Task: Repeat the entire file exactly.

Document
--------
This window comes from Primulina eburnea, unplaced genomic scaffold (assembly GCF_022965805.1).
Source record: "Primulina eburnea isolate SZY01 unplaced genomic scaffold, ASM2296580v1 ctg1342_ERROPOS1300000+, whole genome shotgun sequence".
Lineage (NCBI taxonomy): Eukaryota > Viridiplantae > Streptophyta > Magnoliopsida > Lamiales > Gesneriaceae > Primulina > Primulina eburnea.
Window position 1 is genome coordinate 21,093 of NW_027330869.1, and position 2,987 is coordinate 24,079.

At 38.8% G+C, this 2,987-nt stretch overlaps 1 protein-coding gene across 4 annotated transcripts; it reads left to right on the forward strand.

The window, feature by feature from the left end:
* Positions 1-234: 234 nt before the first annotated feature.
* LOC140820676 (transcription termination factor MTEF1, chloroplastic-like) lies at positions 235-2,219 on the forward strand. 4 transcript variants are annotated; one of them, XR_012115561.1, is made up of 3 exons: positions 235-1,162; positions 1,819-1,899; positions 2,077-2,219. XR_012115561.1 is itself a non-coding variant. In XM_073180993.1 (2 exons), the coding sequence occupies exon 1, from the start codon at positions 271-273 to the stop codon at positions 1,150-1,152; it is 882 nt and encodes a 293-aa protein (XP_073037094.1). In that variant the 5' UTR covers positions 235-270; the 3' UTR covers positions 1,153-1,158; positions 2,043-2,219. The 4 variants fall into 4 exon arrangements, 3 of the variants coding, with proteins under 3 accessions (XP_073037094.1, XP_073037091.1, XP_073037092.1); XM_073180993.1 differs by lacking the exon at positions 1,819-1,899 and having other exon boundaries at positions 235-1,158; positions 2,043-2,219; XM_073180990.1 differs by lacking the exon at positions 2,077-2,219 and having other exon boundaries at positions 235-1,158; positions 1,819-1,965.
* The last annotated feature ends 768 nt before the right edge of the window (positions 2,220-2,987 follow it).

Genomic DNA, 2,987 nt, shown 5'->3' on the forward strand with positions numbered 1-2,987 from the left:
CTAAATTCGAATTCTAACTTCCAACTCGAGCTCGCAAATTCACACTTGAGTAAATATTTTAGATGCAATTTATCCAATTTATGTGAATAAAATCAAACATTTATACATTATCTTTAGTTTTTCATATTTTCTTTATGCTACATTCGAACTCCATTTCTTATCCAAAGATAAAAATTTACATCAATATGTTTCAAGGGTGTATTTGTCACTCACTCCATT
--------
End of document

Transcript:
This window comes from Primulina eburnea, unplaced genomic scaffold (assembly GCF_022965805.1).
Source record: "Primulina eburnea isolate SZY01 unplaced genomic scaffold, ASM2296580v1 ctg1342_ERROPOS1300000+, whole genome shotgun sequence".
Lineage (NCBI taxonomy): Eukaryota > Viridiplantae > Streptophyta > Magnoliopsida > Lamiales > Gesneriaceae > Primulina > Primulina eburnea.
Window position 1 is genome coordinate 21,093 of NW_027330869.1, and position 2,987 is coordinate 24,079.

At 38.8% G+C, this 2,987-nt stretch overlaps 1 protein-coding gene across 4 annotated transcripts; it reads left to right on the forward strand.

The window, feature by feature from the left end:
* Positions 1-234: 234 nt before the first annotated feature.
* LOC140820676 (transcription termination factor MTEF1, chloroplastic-like) lies at positions 235-2,219 on the forward strand. 4 transcript variants are annotated; one of them, XR_012115561.1, is made up of 3 exons: positions 235-1,162; positions 1,819-1,899; positions 2,077-2,219. XR_012115561.1 is itself a non-coding variant. In XM_073180993.1 (2 exons), the coding sequence occupies exon 1, from the start codon at positions 271-273 to the stop codon at positions 1,150-1,152; it is 882 nt and encodes a 293-aa protein (XP_073037094.1). In that variant the 5' UTR covers positions 235-270; the 3' UTR covers positions 1,153-1,158; positions 2,043-2,219. The 4 variants fall into 4 exon arrangements, 3 of the variants coding, with proteins under 3 accessions (XP_073037094.1, XP_073037091.1, XP_073037092.1); XM_073180993.1 differs by lacking the exon at positions 1,819-1,899 and having other exon boundaries at positions 235-1,158; positions 2,043-2,219; XM_073180990.1 differs by lacking the exon at positions 2,077-2,219 and having other exon boundaries at positions 235-1,158; positions 1,819-1,965.
* The last annotated feature ends 768 nt before the right edge of the window (positions 2,220-2,987 follow it).

Genomic DNA, 2,987 nt, shown 5'->3' on the forward strand with positions numbered 1-2,987 from the left:
CTAAATTCGAATTCTAACTTCCAACTCGAGCTCGCAAATTCACACTTGAGTAAATATTTTAGATGCAATTTATCCAATTTATGTGAATAAAATCAAACATTTATACATTATCTTTAGTTTTTCATATTTTCTTTATGCTACATTCGAACTCCATTTCTTATCCAAAGATAAAAATTTACATCAATATGTTTCAAGGGTGTATTTGTCACTCACTCCATT